The Breakthrough Prize Foundation and its founding sponsors – Sergey Brin, Priscilla Chan and Mark Zuckerberg, Julia and Yuri Milner, and Anne Wojcicki – announced the 2023 Breakthrough Prize laureates, recognized for their game-changing discoveries in Fundamental Physics, Life Sciences and Mathematics, along with early-career scientists who have made significant contributions to their fields.
2023 Breakthrough Prizes in Life Sciences
- Clifford P. Brangwynne, Princeton University, Howard Hughes Medical Institute and the Marine Biological Laboratory
Anthony A. Hyman, Max Planck Institute of Molecular Cell Biology and Genetics
For discovering a fundamental mechanism of cellular organization mediated by phase separation of proteins and RNA into membraneless liquid droplets.
- Demis Hassabis, DeepMind
John Jumper, DeepMind
For developing a deep learning AI method that rapidly and accurately predicts the three-dimensional structure of proteins from their amino acid sequence.
- Emmanuel Mignot, Stanford University School of Medicine
Masashi Yanagisawa, University of Tsukuba
For discovering that narcolepsy is caused by the loss of a small population of brain cells that make a wake-promoting substance, paving the way for the development of new treatments for sleep disorders.
2023 Breakthrough Prize in Fundamental Physics
- Charles H. Bennett, IBM Thomas J. Watson Research Center
Gilles Brassard, Université de Montréal
David Deutsch, Oxford University
Peter W. Shor, MIT
For foundational work in the field of quantum information.
2023 Breakthrough Prize in Mathematics
- Daniel A. Spielman, Yale University
For breakthrough contributions to theoretical computer science and mathematics, including to spectral graph theory, the Kadison-Singer problem, numerical linear algebra, optimization, and coding theory.
2023 New Horizons in Physics Prize
- David Simmons-Duffin, Caltech
For the development of analytical and numerical techniques to study conformal field theories, including the ones describing the liquid vapor critical point and the superfluid phase transition.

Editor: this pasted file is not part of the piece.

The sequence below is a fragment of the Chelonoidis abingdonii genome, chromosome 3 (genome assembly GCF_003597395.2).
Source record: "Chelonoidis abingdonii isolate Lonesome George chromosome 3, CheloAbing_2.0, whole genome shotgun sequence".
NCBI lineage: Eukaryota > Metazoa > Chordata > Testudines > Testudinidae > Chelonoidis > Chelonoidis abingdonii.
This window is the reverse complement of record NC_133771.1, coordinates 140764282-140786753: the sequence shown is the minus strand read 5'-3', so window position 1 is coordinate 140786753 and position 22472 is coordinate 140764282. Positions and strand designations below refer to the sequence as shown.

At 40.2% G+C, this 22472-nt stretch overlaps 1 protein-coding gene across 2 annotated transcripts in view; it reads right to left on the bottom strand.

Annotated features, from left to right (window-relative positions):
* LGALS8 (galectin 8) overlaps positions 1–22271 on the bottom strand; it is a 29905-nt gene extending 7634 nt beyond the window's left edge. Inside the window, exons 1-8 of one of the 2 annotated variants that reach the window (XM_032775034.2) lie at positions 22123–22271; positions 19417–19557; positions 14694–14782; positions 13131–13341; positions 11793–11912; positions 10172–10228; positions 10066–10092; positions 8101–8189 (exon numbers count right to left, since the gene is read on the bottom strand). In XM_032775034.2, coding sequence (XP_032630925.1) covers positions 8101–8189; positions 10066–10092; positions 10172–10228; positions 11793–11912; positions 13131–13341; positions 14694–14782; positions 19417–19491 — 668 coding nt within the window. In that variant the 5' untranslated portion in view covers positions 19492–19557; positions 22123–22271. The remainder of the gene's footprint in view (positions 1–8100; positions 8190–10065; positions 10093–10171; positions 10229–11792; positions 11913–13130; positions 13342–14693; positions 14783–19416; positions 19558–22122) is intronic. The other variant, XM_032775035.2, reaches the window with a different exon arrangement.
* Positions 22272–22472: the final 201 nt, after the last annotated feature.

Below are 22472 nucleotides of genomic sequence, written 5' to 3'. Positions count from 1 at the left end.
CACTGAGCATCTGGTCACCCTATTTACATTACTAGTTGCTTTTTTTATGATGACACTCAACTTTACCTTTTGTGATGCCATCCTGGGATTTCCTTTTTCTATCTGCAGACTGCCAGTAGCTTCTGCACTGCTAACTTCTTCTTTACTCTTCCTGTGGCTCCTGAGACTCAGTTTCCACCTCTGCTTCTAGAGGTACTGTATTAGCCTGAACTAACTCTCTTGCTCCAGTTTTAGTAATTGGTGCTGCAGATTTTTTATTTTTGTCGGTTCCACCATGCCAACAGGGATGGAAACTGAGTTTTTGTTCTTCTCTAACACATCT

- Anna Grassellino, Fermilab
For the discovery of major performance enhancements to niobium superconducting radio-frequency cavities, with applications ranging from accelerator physics to quantum devices.
- Hannes Bernien , University of Chicago
Manuel Endres, Caltech
Adam M. Kaufman, JILA, National Institute of Standards and Technology and University of Colorado
Kang-Kuen Ni, Harvard University
Hannes Pichler, University of Innsbruck and Austrian Academy of Sciences
Jeff Thompson, Princeton University
For the development of optical tweezer arrays to realize control of individual atoms for applications in quantum information science, metrology, and molecular physics.
2023 New Horizons in Mathematics Prize
- Ana Caraiani, Imperial College London and University of Bonn
For diverse transformative contributions to the Langlands program, and in particular for work with Peter Scholze on the Hodge-Tate period map for Shimura varieties and its applications.
- Ronen Eldan, Weizmann Institute of Science and Microsoft Research
For the creation of the stochastic localization method, that has led to significant progress in several open problems in high-dimensional geometry and probability, including Jean Bourgain’s slicing problem and the KLS conjecture.
- James Maynard, Oxford University and Institute for Advanced Study
For multiple contributions to analytic number theory, and in particular to the distribution of prime numbers.
2023 Maryam Mirzakhani New Frontiers Prize
- Maggie Miller, Stanford University and Clay Mathematics Institute (PhD Princeton University 2020)
For work on fibered ribbon knots and surfaces in 4-dimensional manifolds.
- Jinyoung Park, Stanford University (PhD Rutgers University 2020)
For contributions to the resolution of several major conjectures on thresholds and selector processes.
- Vera Traub, University of Bonn (PhD University of Bonn 2020)
For advances in approximation results in classical combinatorial optimization problems, including the traveling salesman problem and network design.
The Breakthrough Prize
The Breakthrough Prizes are a set of international awards bestowed in three categories by the Breakthrough Prize Board in recognition of scientific advances. The awards were first bestowed upon winners in 2012. The awards are part of several “Breakthrough” initiatives founded and funded by Yuri Milner and his wife Julia Milner, along with Breakthrough Initiatives and Breakthrough Junior Challenge.
- Breakthrough Prize in Mathematics
- Breakthrough Prize in Fundamental Physics
- Breakthrough Prize in Life Sciences
The Breakthrough Prizes were founded by Sergey Brin, Priscilla Chan and Mark Zuckerberg, Yuri and Julia Milner, and Anne Wojcicki. The Prizes have been sponsored by the personal foundations established by Sergey Brin, Priscilla Chan and Mark Zuckerberg, Ma Huateng, Jack Ma, Yuri and Julia Milner, and Anne Wojcicki. Committees of previous laureates choose the winners from candidates nominated in a process that is online and open to the public.
Laureates receive $3 million each in prize money. They attend a televised award ceremony designed to celebrate their achievements and inspire the next generation of scientists. As part of the ceremony schedule, they also engage in a program of lectures and discussions. Those that go on to make fresh discoveries remain eligible for future Breakthrough Prizes.